The investigation by BBC Panorama found that some restaurants listed on Just Eat were unable to provide information on the presence of allergens within the dishes when requested.
As part of the investigation, the BBC also sent two dishes purchased from two different restaurants listed on Just Eat for testing to identify if they contained wheat and gluten, after the two restaurants confirmed the dishes to be free from them. The results showed that both the dishes from two different restaurants did contain wheat and gluten after the restaurants told the customer they did not.
These results are a cause for concern and the Anaphylaxis Campaign is dismayed by food businesses flouting allergen labelling laws and untimely putting food allergic customers at risk.
When ordering food through a third party such as Just Eat or Deliveroo who is responsible for providing allergen information?
When a third party is involved in distance sales such as ‘Just Eat or Deliveroo’ the food business and the third party must work together to ensure that the required allergen information is provided to the consumer, and that the consumer is clear on how to obtain the allergen information. However, the ultimate responsibility for current and accurate allergen information to be given to the consumer lies with the food business.
If you are going to order food through a third-party broker, such as Just Eat or Deliveroo we strongly advise that you make direct contact with the food business to ask about allergens. Some example questions to ask;
- I have an allergy to X, can you cater for this?
- Can I see the allergen information?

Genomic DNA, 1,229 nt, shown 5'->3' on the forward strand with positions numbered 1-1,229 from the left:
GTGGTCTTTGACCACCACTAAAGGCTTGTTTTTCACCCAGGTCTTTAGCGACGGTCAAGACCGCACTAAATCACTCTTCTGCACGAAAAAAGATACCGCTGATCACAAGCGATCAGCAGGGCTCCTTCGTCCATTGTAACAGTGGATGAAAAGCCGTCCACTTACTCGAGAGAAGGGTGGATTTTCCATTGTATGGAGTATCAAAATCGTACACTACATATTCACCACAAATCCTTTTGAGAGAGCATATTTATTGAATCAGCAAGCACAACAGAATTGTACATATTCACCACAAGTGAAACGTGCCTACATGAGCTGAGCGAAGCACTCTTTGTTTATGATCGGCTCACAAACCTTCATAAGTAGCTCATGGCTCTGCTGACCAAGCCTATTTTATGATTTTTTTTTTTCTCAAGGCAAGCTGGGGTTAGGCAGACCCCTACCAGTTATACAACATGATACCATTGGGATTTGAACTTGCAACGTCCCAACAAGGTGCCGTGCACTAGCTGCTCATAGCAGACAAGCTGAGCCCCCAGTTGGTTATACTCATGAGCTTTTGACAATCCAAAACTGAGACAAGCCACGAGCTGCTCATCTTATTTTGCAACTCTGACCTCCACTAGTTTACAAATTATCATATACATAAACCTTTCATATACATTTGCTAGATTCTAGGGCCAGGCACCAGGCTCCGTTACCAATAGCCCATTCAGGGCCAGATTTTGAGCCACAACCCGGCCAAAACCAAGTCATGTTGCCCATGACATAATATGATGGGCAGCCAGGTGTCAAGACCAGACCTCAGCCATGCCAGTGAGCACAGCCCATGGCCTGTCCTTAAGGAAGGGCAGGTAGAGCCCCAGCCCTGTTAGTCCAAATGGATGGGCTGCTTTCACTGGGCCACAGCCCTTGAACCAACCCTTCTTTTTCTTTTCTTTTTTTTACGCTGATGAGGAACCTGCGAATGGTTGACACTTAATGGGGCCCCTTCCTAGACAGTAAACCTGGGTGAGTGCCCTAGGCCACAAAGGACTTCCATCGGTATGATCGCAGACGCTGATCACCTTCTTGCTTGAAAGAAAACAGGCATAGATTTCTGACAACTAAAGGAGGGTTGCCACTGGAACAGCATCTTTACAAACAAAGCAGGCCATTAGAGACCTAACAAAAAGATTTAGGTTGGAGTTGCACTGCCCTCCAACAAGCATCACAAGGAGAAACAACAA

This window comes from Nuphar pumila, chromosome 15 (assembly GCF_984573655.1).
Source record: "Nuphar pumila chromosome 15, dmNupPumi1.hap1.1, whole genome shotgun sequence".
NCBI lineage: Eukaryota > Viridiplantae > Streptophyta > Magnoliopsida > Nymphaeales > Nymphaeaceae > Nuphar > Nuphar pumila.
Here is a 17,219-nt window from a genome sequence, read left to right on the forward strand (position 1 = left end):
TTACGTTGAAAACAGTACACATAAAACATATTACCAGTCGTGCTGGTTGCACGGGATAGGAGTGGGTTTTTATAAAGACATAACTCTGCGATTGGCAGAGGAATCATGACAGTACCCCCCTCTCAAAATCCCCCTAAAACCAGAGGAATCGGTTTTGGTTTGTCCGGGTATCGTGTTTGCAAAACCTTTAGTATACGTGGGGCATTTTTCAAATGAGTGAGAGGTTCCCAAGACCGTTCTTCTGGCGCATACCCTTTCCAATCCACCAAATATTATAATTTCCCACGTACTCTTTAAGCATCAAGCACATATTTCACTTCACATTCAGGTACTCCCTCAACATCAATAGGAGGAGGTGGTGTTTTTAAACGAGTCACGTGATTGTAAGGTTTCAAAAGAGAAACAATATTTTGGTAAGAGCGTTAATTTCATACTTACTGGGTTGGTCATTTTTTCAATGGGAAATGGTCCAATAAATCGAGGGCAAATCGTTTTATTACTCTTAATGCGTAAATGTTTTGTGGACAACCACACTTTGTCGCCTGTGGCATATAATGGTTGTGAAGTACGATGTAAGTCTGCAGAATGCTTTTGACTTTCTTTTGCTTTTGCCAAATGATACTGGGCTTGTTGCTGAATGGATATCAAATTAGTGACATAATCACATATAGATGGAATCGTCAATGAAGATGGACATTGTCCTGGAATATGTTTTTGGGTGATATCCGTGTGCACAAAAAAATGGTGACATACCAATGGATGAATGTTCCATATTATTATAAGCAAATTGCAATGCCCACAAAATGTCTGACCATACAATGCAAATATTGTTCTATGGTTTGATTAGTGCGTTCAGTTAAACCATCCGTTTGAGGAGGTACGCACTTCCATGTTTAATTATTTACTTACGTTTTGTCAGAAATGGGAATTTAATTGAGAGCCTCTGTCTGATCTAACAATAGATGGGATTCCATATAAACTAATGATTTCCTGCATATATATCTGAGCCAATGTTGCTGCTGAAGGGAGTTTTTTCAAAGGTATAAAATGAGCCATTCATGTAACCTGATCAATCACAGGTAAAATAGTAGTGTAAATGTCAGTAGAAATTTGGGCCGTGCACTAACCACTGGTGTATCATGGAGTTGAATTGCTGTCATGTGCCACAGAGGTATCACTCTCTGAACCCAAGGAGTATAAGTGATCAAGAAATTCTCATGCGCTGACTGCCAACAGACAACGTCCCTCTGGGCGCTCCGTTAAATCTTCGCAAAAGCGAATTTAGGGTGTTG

- Can I, or can you, speak to the chef about how my meal is prepared?
- How is cross-contamination of my allergen prevented?
- Can you make a note about my allergy on my order?
- Can you confirm this meal is free from my allergen?
If a food business informs you that they cannot safety cater for you due to your allergy or you are not confident in their answers it is best to not take the risk and not order food from them.
What are the laws related to food business and the provision of allergen information?
Food business has the right to not serve customers if they do not want to, for example, if they believe they cannot safely provide food for them. However, if they do agree to serve you there are several different laws they must abide by, in reference to allergens:
The European Union Food Information for Consumers Regulation which came into force on 13 December 2014.
- Information on any of the 14 allergens used as ingredients will need to be provided for foods sold without packaging or wrapped on site. This information should be available and easily accessible to all customers, it can be provided in writing, or given verbally, however, there must be clear visible signs displayed to inform customers how to obtain allergen information.
What should I do if I believe a food business has served me food that contains my allergen after they said it did not?
The Food Standards Agency is responsible for food safety and food hygiene across the UK and it works with local authorities to enforce food safety regulations. You can report a food problem via the Food Standards Agency website here.
You will be asked for information relating to where you ate, what you ordered and what information you gave the food business in relation to allergens. This will all be then passed to your local environmental health or trading standards team who will conduct the investigation. If you have a sample of the food, you should let them know about this. The investigation will set to find out if the business was compliant with the allergen legislation.